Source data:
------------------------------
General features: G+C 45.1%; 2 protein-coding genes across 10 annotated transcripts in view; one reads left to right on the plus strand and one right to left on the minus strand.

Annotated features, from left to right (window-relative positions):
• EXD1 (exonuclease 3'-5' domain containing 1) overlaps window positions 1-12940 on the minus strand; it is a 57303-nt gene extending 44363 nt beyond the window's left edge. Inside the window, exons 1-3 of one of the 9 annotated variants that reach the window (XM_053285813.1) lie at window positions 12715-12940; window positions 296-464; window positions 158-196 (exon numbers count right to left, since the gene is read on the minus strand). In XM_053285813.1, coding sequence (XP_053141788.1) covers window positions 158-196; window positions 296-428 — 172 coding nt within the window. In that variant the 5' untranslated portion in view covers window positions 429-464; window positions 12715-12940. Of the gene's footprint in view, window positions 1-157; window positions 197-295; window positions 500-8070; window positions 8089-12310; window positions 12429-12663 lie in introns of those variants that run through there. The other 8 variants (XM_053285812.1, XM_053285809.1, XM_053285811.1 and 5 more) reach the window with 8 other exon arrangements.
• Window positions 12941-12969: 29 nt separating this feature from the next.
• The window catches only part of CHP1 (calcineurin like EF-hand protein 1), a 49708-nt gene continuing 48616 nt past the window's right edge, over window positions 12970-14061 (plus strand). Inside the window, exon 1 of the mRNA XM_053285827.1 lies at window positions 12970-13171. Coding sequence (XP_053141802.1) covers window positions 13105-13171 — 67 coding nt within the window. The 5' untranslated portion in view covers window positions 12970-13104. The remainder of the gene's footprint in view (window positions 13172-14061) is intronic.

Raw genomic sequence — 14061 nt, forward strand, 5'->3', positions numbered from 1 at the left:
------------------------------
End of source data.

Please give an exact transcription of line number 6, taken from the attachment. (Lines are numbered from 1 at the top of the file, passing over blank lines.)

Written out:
Raw genomic sequence — 14061 nt, forward strand, 5'->3', positions numbered from 1 at the left: